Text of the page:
The weekend papers carried such a number of articles on a single subject - how the UK is contingency-planning for the collapse of the Euro - that one suspects this was no journalistic coincidence but the result of a quiet piece of Treasury spin. If so, one wonders who it was aimed at - those European Finance Ministries who refuse to recognise the possibility of Euro-collapse, the financial markets, UK business and industry or you and I. But clearly the break up of the Euro is no longer 'unthinkable' in government circles, though it's taken a year of bloggers and commentators united views on the inevitable collapse of the currency to get there. And whichever way you look at it, it will cost the UK something.
It's the tendency of governments and more importantly of the mandarinate to pursue an economic creed long after its sell-by date that's interesting. Kinnock - in the sole achievement of a lifetime in politics - convinced his party to drop Clause Four on the basis that economic power was no longer about ownership, but about regulation. Only to see the most spectacular failures of regulation in the newly privatised / de-monopolised transport, energy, telecoms, financial and technology sectors. Gordon Brown even took the idea to the point that the nation no longer needed to own Gold, on the basis that it could regulate instead. Don't get me wrong - I never want to see the return of a State telephone service that rations copper lines, and the GDP boost we've enjoyed from the privatisation / liberalisation process has been important - but the wave of popular benefits doesn't include better pension provision or a lower national debt.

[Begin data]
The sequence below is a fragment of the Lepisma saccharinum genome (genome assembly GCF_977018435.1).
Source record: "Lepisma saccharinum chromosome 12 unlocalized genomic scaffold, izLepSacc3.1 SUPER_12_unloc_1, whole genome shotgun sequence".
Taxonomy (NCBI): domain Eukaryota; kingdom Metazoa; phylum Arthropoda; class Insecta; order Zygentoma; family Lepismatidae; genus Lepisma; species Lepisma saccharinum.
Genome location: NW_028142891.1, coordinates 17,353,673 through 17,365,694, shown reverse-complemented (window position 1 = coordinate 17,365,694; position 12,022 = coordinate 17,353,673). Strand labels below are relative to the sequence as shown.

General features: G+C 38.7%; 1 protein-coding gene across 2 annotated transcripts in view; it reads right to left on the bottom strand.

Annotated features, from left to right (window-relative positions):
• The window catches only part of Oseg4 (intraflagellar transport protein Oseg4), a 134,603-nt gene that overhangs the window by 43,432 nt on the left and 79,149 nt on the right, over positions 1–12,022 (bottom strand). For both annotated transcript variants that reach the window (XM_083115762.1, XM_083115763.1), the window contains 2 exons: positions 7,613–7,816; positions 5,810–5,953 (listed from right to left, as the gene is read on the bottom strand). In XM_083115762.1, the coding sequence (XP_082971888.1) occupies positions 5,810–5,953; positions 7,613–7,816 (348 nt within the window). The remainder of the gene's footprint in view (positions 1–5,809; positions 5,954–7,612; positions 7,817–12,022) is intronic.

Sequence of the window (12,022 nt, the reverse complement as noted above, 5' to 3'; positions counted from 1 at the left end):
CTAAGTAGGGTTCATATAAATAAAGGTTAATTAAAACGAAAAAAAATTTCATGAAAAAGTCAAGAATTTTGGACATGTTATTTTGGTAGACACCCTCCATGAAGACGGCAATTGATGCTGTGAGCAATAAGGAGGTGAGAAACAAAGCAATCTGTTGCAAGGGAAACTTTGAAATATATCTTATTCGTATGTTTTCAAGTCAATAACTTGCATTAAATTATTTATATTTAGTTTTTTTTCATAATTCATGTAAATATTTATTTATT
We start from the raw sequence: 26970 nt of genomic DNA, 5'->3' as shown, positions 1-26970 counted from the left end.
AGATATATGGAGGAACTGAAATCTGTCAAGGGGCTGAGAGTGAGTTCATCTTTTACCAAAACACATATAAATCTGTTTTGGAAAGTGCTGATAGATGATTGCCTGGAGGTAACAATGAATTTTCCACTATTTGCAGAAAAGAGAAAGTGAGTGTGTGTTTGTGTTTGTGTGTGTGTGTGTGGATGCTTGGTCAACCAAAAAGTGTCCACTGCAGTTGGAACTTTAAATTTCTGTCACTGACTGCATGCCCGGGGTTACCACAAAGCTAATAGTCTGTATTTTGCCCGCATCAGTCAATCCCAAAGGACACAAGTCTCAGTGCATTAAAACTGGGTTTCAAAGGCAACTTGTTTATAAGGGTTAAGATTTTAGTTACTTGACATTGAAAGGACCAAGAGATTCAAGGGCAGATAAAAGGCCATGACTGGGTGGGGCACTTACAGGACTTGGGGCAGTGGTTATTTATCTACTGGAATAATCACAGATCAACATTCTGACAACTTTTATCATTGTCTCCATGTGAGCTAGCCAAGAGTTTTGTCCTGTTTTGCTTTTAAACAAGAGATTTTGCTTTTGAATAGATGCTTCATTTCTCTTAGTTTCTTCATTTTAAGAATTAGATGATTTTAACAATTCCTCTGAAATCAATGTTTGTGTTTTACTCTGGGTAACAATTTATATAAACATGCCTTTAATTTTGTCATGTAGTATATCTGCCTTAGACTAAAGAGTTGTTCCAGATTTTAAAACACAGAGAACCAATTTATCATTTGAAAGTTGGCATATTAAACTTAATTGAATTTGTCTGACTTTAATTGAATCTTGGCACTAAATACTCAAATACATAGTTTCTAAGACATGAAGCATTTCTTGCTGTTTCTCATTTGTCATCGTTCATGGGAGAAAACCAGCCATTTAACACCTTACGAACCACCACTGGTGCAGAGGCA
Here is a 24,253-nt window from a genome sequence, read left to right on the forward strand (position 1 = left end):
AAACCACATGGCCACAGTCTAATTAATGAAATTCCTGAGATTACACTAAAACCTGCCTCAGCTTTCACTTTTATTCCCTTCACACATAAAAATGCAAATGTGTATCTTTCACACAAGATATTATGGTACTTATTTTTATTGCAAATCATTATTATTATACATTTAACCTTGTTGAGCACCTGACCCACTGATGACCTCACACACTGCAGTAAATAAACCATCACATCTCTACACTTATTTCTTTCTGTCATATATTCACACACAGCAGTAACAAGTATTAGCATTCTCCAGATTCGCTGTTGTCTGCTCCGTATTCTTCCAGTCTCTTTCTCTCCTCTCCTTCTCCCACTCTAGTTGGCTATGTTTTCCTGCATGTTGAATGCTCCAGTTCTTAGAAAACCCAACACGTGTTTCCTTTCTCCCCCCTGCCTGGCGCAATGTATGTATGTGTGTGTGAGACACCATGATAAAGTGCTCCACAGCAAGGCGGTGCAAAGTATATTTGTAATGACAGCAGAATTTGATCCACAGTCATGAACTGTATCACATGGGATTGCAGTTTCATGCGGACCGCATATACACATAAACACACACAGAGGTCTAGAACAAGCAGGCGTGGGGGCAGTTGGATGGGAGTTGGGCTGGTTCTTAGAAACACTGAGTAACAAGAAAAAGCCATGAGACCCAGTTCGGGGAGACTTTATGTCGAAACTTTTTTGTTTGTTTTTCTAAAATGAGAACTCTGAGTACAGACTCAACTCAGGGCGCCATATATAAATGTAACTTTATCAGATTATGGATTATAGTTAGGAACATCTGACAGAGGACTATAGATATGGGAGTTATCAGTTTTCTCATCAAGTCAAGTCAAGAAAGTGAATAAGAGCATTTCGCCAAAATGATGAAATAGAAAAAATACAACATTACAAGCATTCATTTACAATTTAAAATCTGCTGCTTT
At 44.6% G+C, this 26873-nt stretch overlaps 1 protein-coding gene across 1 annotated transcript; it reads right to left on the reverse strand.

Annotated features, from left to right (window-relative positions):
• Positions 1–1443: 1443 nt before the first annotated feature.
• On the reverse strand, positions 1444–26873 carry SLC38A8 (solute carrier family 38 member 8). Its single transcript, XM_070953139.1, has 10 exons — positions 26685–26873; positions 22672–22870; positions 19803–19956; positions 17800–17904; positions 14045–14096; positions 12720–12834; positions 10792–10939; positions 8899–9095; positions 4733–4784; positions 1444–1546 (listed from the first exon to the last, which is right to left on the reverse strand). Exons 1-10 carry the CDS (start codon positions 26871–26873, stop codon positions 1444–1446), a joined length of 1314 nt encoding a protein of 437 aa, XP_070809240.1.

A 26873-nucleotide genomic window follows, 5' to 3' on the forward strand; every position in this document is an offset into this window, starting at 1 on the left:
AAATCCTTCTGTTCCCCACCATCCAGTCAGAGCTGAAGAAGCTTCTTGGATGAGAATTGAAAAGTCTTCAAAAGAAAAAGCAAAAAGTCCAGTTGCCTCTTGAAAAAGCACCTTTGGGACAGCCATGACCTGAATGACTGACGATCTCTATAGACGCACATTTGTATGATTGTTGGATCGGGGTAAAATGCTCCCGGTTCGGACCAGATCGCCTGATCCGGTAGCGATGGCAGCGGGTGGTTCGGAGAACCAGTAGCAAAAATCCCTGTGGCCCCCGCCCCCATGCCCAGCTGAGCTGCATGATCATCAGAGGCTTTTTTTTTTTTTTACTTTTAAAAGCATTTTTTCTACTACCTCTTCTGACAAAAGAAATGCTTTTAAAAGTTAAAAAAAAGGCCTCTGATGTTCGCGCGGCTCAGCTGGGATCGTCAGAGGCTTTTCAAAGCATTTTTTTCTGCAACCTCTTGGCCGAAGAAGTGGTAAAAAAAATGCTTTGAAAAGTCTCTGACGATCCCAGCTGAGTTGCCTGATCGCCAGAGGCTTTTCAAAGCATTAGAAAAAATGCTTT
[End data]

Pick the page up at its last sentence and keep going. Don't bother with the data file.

Now of course there's not much left to privatise except one huge gleaming asset - the road network. London's already demonstrated that road pricing can be lucrative; a capital investment of £160m produces a net annual profit of £90m (excluding the massive capital premium a private firm would pay for say a 25 year right to charge). Private Toll roads have a long history in the UK, being nationalised only in 1888. Perhaps it's time to flog off the Motorways?